The Case for Police Abolition

The Nod
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Automatic TRANSCRIPT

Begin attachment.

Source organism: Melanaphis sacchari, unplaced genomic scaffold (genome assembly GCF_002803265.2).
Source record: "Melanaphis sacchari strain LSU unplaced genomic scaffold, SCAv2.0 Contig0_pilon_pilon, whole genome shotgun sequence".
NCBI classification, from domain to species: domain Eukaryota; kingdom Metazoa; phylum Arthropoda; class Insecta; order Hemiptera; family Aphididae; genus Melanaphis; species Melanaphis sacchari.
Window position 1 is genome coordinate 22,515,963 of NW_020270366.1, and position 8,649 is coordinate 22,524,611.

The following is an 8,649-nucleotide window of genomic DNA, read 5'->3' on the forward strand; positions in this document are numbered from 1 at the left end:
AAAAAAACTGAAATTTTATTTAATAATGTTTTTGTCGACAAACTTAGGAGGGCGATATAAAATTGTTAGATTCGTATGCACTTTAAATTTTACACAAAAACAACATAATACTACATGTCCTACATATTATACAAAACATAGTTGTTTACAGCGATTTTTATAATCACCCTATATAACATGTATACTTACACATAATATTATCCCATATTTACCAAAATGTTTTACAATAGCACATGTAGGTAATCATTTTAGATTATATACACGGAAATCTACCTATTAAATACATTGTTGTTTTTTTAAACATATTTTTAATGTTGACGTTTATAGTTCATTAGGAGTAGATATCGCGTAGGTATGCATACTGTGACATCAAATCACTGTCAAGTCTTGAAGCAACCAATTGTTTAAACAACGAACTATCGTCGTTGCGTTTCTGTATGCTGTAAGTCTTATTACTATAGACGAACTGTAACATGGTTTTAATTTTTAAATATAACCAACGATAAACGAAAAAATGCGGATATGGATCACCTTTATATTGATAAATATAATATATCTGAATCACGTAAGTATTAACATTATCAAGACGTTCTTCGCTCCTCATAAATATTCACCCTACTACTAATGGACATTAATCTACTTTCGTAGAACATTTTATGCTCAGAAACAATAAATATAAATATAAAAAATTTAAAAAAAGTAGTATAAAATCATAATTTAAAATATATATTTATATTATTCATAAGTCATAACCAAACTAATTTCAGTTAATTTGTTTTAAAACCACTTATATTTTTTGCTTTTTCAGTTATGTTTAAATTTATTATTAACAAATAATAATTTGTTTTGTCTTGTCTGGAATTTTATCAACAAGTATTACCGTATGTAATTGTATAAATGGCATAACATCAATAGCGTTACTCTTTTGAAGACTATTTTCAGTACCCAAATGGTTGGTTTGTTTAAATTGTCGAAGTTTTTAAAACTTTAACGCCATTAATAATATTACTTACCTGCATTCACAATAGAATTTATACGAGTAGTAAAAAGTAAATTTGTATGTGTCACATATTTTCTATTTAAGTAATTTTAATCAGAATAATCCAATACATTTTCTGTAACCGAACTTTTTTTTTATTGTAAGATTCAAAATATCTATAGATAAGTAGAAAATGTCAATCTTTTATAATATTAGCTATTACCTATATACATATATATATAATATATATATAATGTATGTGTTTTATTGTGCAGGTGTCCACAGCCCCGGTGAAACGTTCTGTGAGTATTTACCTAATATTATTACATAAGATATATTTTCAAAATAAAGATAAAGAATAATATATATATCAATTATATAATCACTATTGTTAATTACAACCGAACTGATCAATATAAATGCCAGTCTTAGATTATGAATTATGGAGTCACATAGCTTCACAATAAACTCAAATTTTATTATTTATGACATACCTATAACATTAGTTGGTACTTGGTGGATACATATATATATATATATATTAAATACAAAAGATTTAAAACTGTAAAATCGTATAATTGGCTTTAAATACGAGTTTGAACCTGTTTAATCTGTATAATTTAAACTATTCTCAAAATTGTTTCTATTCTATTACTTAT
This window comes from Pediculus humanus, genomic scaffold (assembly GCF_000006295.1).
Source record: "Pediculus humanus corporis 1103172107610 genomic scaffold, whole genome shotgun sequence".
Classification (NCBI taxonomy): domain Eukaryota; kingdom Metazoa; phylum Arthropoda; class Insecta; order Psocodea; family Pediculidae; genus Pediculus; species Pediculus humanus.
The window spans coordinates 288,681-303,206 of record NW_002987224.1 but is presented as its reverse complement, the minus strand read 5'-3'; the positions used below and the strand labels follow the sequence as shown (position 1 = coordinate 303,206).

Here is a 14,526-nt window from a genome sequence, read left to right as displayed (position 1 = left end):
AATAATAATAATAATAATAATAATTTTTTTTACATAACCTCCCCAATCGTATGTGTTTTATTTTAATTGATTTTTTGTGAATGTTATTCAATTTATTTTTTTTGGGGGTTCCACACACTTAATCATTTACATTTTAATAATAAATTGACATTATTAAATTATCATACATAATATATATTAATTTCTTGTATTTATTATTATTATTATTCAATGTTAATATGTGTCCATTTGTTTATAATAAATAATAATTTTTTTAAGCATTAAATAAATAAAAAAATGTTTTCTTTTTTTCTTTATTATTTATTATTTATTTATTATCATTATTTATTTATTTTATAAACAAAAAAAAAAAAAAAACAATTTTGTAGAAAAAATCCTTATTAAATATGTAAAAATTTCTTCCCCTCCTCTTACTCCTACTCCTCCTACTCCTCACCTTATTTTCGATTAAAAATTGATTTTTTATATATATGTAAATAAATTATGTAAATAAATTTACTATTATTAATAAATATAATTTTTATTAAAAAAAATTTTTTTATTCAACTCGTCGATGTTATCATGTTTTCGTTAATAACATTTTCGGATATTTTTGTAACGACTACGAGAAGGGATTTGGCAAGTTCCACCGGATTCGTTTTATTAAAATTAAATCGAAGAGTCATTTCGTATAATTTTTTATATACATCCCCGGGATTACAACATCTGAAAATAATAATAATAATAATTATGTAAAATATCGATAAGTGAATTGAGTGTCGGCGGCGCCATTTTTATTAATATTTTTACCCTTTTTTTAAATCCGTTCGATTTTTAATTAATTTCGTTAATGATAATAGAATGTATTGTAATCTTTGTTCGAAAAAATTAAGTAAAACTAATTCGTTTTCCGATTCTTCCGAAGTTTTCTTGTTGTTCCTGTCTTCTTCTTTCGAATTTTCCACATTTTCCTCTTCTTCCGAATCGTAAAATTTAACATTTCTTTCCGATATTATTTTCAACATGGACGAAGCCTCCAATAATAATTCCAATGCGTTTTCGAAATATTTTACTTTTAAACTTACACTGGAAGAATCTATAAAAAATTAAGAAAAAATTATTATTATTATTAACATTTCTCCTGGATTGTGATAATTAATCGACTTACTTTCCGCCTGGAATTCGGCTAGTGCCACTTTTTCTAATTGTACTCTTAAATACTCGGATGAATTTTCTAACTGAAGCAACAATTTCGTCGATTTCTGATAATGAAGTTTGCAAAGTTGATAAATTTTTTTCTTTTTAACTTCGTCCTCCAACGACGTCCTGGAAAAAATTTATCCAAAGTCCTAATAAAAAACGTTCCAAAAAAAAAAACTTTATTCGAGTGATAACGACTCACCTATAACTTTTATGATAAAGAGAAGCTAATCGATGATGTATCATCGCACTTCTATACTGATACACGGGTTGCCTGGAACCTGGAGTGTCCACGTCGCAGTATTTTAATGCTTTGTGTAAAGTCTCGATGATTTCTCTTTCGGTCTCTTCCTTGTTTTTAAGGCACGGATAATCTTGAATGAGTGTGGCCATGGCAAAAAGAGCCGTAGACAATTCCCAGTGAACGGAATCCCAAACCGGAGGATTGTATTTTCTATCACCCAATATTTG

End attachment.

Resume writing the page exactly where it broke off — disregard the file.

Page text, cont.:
At. The time of this recording one thousand seventeen people in the US have been shot and killed by police this past year, and as the numbers continue to grow. It's got meany questioning why we're even need cops in the first place, but the question of polishing the police also makes a lot of people nervous so today we're going straight to the source in talking to an actual abolitionist. Bill Fina Y'all on. It's an important conversation that you don't want to miss. This is the nod. We've heard it all before. Give Cops Body Cams hold them accountable, cautious need diversity and bias training. We need community policing black police. We need Brown police, but as the years roll by an efforts at reform are showing no signs of stopping the brutal violence against black people in this country, a different call gaining traction is the call to abolish the prison industrial complex, which is made up of prisons, policing and surveillance all forms contrary to what a lot of. Of people believe this isn't a new school. Of Thought, it's been around since the eighties, and it's been embraced by people all over the world. Much of what we know about it. Today has been studied practice and built upon three black women. We have to mention Angela Davis Ruth Wilson, Gilmore and Mariam Kaba Today. We're joined by bill. Fina Y'all want a Baltimore based restorative justice practitioner. Who writes about abolition and how to practice it in our community? It'll pheno. Thank, you so much for being here today. It's awesome. Have you thank you? Thank you for having me so abolition. Is Abolition essentially what we talk about admission we're saying is that a world cannot just without the physical presence of police in prisons, but a world where we all have, our needs met in a way that we do not have to commit the crimes that laid us in prison, and with policing right, and so abolition forces us to complete your frame how we think about the concept of prisons and lease, and to be honest about the history of it prisons. Prisons were created as an alternative to slavery. It says so and the thirteen th amendment, and so when we look if that that violence and genocide history of policing prisons, abolition says it's not possible for us to have world rabies dynamics exist so I'm sure we've all seen a lot of the back and forth in the media, and even just an online conversations about what's reformist versus what is abolitionist. What sorts of things are absolutely out of the question or Believed that we can have rover prisons and policing exist. We just have to make it better. And abolitionist believed that is not possible behalf to completely get rid of it and create new systems and structures. How did you come to fruition? Personally had become part of your life identified. The woman is came to woman is during college was definitely my sophomore. Year of college and I thought begins to stand what it means to exist as A. A black woman in this world I understood this system is structured. That are against US I think a lot of people don't understand that the reform to slavery with prisons. The reform to slave catchers was police, and so when you have stopped with that truth as a woman as as a former refugee as an immigrant to this country will hold, I, experience, it was not possible for me to say I love blackness and not become an abolitionist. Something else. That's near and dear to your heart, and also the work that you do is the story of Keith Davis Junior talked to us a little bit about Keith and his story so keep Davis Junior. Is a twenty eight year old black man for Baltimore, who was shot at? Times by the Baltimore Police Department in June of Twenty fifteen. He's being accused and they're saying that it gun was founded in Keith was connected to a murder. In March he was sentenced to fifty years, and after five years in five rows, Amish. It's been an ongoing case that five years WWLTV's dedicated to. Always bring her into the space. Kelly Davis has four beautiful children and Khloe Amari and Jaden and his case is so connected to what was happening in Baltimore after Twenty fifteen after the murder of Freddie Gray talk to me a bit about how keeps life and story relates specifically to your Abolition Work Keith case is connected to abolition one, if forces us to see kids humanity beyond what he did as a child chief, interaction with the criminal justice system started very early, and what we know is that it was a result of all of the conditions that came with Keith birth his stories parents. Parents his poverty, and so forth, and so as a result of that chief found himself funneled into a system. That once you've been in there. It's easier to keep coming back. If Selah commits a crime, we have to ask ourselves if the necessities of somebody is not being met, and instead were thrown them in a cage cage is actually more violent and transformed into a even more violent person with Keith case what we've seen has been a blatant disregard for any kind of laws, any kind of good faith and what we saw for the past five years is lies and lies and lies and confirms. That meet cannot possibly rehabilitate a system that has no

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